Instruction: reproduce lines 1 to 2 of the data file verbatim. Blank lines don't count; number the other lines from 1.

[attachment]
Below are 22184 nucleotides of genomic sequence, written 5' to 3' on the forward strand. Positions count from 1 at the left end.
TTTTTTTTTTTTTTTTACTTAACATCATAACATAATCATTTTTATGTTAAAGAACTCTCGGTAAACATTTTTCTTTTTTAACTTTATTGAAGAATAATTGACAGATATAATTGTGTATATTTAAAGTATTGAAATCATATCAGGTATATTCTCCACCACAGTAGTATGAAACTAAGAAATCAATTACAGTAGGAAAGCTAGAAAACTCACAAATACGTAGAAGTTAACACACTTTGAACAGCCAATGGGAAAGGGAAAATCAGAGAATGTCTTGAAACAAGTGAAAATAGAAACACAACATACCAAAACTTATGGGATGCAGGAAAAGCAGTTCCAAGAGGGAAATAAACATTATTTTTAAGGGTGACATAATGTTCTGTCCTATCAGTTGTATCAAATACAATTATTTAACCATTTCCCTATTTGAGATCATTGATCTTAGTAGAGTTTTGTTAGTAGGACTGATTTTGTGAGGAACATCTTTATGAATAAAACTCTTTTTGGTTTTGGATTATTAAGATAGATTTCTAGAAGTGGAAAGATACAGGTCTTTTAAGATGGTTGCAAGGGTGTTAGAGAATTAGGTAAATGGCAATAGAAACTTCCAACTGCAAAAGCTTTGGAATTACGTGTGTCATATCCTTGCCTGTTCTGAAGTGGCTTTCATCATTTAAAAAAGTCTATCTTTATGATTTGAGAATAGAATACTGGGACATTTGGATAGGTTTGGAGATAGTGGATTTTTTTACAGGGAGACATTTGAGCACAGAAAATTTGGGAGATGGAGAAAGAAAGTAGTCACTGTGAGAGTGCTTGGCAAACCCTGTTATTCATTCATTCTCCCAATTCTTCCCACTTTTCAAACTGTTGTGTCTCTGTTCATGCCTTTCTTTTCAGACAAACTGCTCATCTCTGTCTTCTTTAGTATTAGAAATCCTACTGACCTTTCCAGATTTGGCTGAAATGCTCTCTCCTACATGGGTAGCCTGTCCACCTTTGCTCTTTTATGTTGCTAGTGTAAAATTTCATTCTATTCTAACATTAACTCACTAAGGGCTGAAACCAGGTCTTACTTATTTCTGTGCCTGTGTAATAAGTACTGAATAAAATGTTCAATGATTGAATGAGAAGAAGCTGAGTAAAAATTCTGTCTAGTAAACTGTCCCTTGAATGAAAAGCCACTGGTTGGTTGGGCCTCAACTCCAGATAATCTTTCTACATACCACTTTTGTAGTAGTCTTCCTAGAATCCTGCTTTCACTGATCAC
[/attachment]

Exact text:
Below are 22184 nucleotides of genomic sequence, written 5' to 3' on the forward strand. Positions count from 1 at the left end.
TTTTTTTTTTTTTTTTACTTAACATCATAACATAATCATTTTTATGTTAAAGAACTCTCGGTAAACATTTTTCTTTTTTAACTTTATTGAAGAATAATTGACAGATATAATTGTGTATATTTAAAGTATTGAAATCATATCAGGTATATTCTCCACCACAGTAGTATGAAACTAAGAAATCAATTACAGTAGGAAAGCTAGAAAACTCACAAATACGTAGAAGTTAACACACTTTGAACAGCCAATGGGAAAGGGAAAATCAGAGAATGTCTTGAAACAAGTGAAAATAGAAACACAACATACCAAAACTTATGGGATGCAGGAAAAGCAGTTCCAAGAGGGAAATAAACATTATTTTTAAGGGTGACATAATGTTCTGTCCTATCAGTTGTATCAAATACAATTATTTAACCATTTCCCTATTTGAGATCATTGATCTTAGTAGAGTTTTGTTAGTAGGACTGATTTTGTGAGGAACATCTTTATGAATAAAACTCTTTTTGGTTTTGGATTATTAAGATAGATTTCTAGAAGTGGAAAGATACAGGTCTTTTAAGATGGTTGCAAGGGTGTTAGAGAATTAGGTAAATGGCAATAGAAACTTCCAACTGCAAAAGCTTTGGAATTACGTGTGTCATATCCTTGCCTGTTCTGAAGTGGCTTTCATCATTTAAAAAAGTCTATCTTTATGATTTGAGAATAGAATACTGGGACATTTGGATAGGTTTGGAGATAGTGGATTTTTTTACAGGGAGACATTTGAGCACAGAAAATTTGGGAGATGGAGAAAGAAAGTAGTCACTGTGAGAGTGCTTGGCAAACCCTGTTATTCATTCATTCTCCCAATTCTTCCCACTTTTCAAACTGTTGTGTCTCTGTTCATGCCTTTCTTTTCAGACAAACTGCTCATCTCTGTCTTCTTTAGTATTAGAAATCCTACTGACCTTTCCAGATTTGGCTGAAATGCTCTCTCCTACATGGGTAGCCTGTCCACCTTTGCTCTTTTATGTTGCTAGTGTAAAATTTCATTCTATTCTAACATTAACTCACTAAGGGCTGAAACCAGGTCTTACTTATTTCTGTGCCTGTGTAATAAGTACTGAATAAAATGTTCAATGATTGAATGAGAAGAAGCTGAGTAAAAATTCTGTCTAGTAAACTGTCCCTTGAATGAAAAGCCACTGGTTGGTTGGGCCTCAACTCCAGATAATCTTTCTACATACCACTTTTGTAGTAGTCTTCCTAGAATCCTGCTTTCACTGATCAC